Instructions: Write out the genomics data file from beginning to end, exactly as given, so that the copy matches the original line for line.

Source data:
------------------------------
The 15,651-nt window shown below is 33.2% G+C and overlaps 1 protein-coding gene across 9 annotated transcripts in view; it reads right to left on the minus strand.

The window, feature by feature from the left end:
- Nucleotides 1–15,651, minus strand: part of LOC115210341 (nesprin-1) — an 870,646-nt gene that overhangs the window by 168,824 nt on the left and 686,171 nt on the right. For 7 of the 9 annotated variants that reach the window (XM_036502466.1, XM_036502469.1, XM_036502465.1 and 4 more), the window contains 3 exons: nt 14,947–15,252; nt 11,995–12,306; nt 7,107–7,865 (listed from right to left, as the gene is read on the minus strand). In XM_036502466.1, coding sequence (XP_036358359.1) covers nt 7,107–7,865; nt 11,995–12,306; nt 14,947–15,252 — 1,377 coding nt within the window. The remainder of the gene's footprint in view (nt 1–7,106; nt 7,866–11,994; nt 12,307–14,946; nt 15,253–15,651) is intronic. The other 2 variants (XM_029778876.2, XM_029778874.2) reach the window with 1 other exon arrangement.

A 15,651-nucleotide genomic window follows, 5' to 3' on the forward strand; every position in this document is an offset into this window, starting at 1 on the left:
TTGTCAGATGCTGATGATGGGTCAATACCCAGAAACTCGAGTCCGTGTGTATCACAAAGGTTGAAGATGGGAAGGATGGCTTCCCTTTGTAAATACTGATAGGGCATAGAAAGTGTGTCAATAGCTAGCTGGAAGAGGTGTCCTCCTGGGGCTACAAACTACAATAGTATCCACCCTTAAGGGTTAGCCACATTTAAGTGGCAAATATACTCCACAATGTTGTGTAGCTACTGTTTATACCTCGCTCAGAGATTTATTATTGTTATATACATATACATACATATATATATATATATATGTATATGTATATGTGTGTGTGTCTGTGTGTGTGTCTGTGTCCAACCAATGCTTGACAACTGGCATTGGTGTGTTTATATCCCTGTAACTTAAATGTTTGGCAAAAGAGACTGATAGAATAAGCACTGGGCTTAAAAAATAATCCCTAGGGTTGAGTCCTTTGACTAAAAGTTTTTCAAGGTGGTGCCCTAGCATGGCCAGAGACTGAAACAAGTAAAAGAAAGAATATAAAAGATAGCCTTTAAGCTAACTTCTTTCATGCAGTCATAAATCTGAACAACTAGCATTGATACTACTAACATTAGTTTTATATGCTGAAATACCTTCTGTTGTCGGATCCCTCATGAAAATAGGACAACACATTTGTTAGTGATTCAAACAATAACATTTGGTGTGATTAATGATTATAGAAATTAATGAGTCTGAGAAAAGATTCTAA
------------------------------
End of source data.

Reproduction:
The 15,651-nt window shown below is 33.2% G+C and overlaps 1 protein-coding gene across 9 annotated transcripts in view; it reads right to left on the minus strand.

The window, feature by feature from the left end:
- Nucleotides 1–15,651, minus strand: part of LOC115210341 (nesprin-1) — an 870,646-nt gene that overhangs the window by 168,824 nt on the left and 686,171 nt on the right. For 7 of the 9 annotated variants that reach the window (XM_036502466.1, XM_036502469.1, XM_036502465.1 and 4 more), the window contains 3 exons: nt 14,947–15,252; nt 11,995–12,306; nt 7,107–7,865 (listed from right to left, as the gene is read on the minus strand). In XM_036502466.1, coding sequence (XP_036358359.1) covers nt 7,107–7,865; nt 11,995–12,306; nt 14,947–15,252 — 1,377 coding nt within the window. The remainder of the gene's footprint in view (nt 1–7,106; nt 7,866–11,994; nt 12,307–14,946; nt 15,253–15,651) is intronic. The other 2 variants (XM_029778876.2, XM_029778874.2) reach the window with 1 other exon arrangement.

A 15,651-nucleotide genomic window follows, 5' to 3' on the forward strand; every position in this document is an offset into this window, starting at 1 on the left:
TTGTCAGATGCTGATGATGGGTCAATACCCAGAAACTCGAGTCCGTGTGTATCACAAAGGTTGAAGATGGGAAGGATGGCTTCCCTTTGTAAATACTGATAGGGCATAGAAAGTGTGTCAATAGCTAGCTGGAAGAGGTGTCCTCCTGGGGCTACAAACTACAATAGTATCCACCCTTAAGGGTTAGCCACATTTAAGTGGCAAATATACTCCACAATGTTGTGTAGCTACTGTTTATACCTCGCTCAGAGATTTATTATTGTTATATACATATACATACATATATATATATATATATGTATATGTATATGTGTGTGTGTCTGTGTGTGTGTCTGTGTCCAACCAATGCTTGACAACTGGCATTGGTGTGTTTATATCCCTGTAACTTAAATGTTTGGCAAAAGAGACTGATAGAATAAGCACTGGGCTTAAAAAATAATCCCTAGGGTTGAGTCCTTTGACTAAAAGTTTTTCAAGGTGGTGCCCTAGCATGGCCAGAGACTGAAACAAGTAAAAGAAAGAATATAAAAGATAGCCTTTAAGCTAACTTCTTTCATGCAGTCATAAATCTGAACAACTAGCATTGATACTACTAACATTAGTTTTATATGCTGAAATACCTTCTGTTGTCGGATCCCTCATGAAAATAGGACAACACATTTGTTAGTGATTCAAACAATAACATTTGGTGTGATTAATGATTATAGAAATTAATGAGTCTGAGAAAAGATTCTAA